The Dark Coast
Link wasn't just lifted into the golden space—as happened when he first made a connection with a Hylian—he was thrust into it. It twisted and warped into a tunnel and he hurtled headlong through it. The experience was so disorienting, and the wind in his face so strong, he had to close his eyes.
And then, the next thing he knew, he was perfectly still and standing on his feet. He slowly opened his eyes and looked on a foreign landscape. He was standing on a beach made entirely of dark rocks—tumbled smooth by the ocean.
Ahead of him was a narrow plain—longer than the eye could see—hemmed in between a dense forest to the south, and a rugged line of bare, stone-gray mountains to the north. The mountain range looked like a mouth full of sharp teeth pointing to the sky; there was still snow on the highest peaks. The forest, to his right, was dark and looked to be a thick, impenetrable tangle.
The plain itself was covered in a silvery-gray grass that looked as if it had been bleached of all color. There was nothing to be seen on the plain—no trees or features of any kind.
Overhead, the sky was dull and gray. It didn't really look like rain, but neither was there any promise of sun.
Overall, it was a gloomy, desolate place devoid of life and color.
Link's eyes took in everything in a matter of seconds. What he didn't see was Zelda.
He wheeled around and found himself facing the iron-gray ocean. It was littered with bits of floating wreckage—wooden boards and canvas sails and ropes—and…
Link dropped the bag of supplies his father had given him and dashed into the water, slogging his way towards the figure which floated nearby.
Zelda lay on her back—Link's green hat still tied tightly across her chest. Her hair was splayed out on the water in a tangle of silvery-blonde. In her right hand she clutched her bow. She had her quiver of arrows strapped across her chest and her left hand was jealously clutching them.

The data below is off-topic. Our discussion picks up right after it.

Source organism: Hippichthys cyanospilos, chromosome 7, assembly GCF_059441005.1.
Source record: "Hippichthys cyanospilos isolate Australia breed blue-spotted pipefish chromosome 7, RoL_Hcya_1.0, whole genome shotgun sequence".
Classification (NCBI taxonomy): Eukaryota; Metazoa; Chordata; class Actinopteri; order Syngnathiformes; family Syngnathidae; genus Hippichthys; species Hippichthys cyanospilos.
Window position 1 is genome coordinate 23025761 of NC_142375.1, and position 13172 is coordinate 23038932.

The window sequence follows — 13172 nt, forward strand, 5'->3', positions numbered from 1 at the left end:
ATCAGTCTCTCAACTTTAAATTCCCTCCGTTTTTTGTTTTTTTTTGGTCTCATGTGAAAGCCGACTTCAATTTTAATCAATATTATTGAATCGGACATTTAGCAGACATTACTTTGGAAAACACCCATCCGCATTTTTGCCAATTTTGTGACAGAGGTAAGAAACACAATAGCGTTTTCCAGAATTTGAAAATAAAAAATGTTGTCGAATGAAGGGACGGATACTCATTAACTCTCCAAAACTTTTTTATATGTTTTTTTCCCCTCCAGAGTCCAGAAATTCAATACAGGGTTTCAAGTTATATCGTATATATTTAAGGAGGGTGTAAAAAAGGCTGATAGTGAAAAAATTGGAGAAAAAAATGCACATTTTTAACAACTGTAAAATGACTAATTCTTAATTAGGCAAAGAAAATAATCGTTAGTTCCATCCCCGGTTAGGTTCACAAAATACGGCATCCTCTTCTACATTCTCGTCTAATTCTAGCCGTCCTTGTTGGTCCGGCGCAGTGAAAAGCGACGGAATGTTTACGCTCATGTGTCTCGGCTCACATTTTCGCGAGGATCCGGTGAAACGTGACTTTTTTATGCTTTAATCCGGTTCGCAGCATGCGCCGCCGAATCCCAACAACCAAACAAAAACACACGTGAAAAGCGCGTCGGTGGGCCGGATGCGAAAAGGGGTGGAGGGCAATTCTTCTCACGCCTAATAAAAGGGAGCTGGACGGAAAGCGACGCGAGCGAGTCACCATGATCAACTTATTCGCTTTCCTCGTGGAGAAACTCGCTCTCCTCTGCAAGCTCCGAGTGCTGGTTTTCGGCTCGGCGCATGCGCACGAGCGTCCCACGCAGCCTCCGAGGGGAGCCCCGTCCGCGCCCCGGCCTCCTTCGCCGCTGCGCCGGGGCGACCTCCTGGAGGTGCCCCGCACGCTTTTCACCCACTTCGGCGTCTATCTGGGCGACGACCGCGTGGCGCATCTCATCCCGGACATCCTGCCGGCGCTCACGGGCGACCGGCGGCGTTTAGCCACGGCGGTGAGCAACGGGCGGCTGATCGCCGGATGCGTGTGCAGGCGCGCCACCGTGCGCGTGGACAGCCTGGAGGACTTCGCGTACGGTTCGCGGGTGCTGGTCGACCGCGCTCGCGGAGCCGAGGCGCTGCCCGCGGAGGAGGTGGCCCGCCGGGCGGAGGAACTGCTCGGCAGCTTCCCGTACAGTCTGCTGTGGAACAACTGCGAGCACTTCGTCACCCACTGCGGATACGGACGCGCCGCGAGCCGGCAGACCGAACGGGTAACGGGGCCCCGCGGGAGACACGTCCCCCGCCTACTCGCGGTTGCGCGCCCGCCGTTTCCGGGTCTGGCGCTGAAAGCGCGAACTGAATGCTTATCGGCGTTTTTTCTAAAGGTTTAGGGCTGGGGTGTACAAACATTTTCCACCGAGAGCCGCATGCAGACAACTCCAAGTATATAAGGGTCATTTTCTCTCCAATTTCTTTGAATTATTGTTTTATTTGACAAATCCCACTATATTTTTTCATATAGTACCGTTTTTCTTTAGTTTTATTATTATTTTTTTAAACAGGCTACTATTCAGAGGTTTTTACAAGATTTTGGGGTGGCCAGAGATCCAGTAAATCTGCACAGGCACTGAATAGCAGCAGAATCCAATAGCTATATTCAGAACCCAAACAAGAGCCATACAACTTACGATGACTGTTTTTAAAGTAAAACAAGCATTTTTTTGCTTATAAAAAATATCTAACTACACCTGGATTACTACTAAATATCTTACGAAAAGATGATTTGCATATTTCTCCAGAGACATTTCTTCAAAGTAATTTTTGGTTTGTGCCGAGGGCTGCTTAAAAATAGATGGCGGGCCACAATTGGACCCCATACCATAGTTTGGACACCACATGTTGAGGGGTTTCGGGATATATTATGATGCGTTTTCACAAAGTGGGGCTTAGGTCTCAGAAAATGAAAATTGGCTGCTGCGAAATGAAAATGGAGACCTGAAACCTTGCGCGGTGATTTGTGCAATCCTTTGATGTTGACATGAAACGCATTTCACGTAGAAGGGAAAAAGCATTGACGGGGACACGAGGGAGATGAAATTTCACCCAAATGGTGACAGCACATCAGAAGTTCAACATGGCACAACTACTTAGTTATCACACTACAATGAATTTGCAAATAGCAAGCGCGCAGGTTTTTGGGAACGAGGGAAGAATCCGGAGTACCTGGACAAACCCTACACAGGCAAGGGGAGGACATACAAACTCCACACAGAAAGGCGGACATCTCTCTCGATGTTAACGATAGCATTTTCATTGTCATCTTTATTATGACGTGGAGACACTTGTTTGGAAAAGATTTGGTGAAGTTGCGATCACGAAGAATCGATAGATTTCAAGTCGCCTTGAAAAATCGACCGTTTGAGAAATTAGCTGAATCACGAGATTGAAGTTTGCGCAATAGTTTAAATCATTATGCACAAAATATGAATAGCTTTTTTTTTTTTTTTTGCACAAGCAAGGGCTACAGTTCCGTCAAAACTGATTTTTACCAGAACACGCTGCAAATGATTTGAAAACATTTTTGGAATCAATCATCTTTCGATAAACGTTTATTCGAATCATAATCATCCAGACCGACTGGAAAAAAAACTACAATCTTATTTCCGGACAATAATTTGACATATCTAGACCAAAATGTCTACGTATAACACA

Her face was as white as the snowy mountaintops.
"Princess, can you hear me?" Link said, as he moved towards her, waist-deep in water.
She didn't respond.
He half-pushed and half-carried her towards the beach until the water was shallow enough that he was able to pick her up and carry her ashore.
"Your Highness, can you hear me? Can you speak?"
She didn't respond to his words. He could see her blue lips moving slightly as if she were speaking in a whisper, but he knew that was because she was still hallucinating; she didn't even know he was there.
He glanced up and down the shoreline and—miracle of miracles!—he saw what appeared to be a cabin some distance to the north.
He crossed the beach to the sturdier footing of the plain and began trotting towards the cabin. He could tell from his own half-soaked clothes that the water had been frigid, and Zelda lay like a lump of ice in his arms. She was dangerously cold.
Link was practically stumbling by the time he reached the dilapidated old cabin; his feet were numb in his wet boots and he was breathing so heavily he couldn't have spoken if he wanted to.
The door was hanging loose in the doorway, tilting forlornly on worn out hinges—attesting to the lack of an occupant.
Link kicked the door open and pushed his way inside.
The place looked as if it had been abandoned for some time. There was a bed in one corner with the remnants of some dusty, moth-eaten covers. There was a crude wooden table and two benches—one of which was broken—an empty fireplace, a small stack of firewood, and a wooden bucket. Besides one window, which was shuttered because it had no glass, and a compacted dirt floor, that was the entirety of the cabin.
Link tried to decide where to put the Princess. His first thought was to put her on the bed, but then he thought better of it. She was still dripping wet and there was no need to get the covers wet, too; he needed them dry and useful.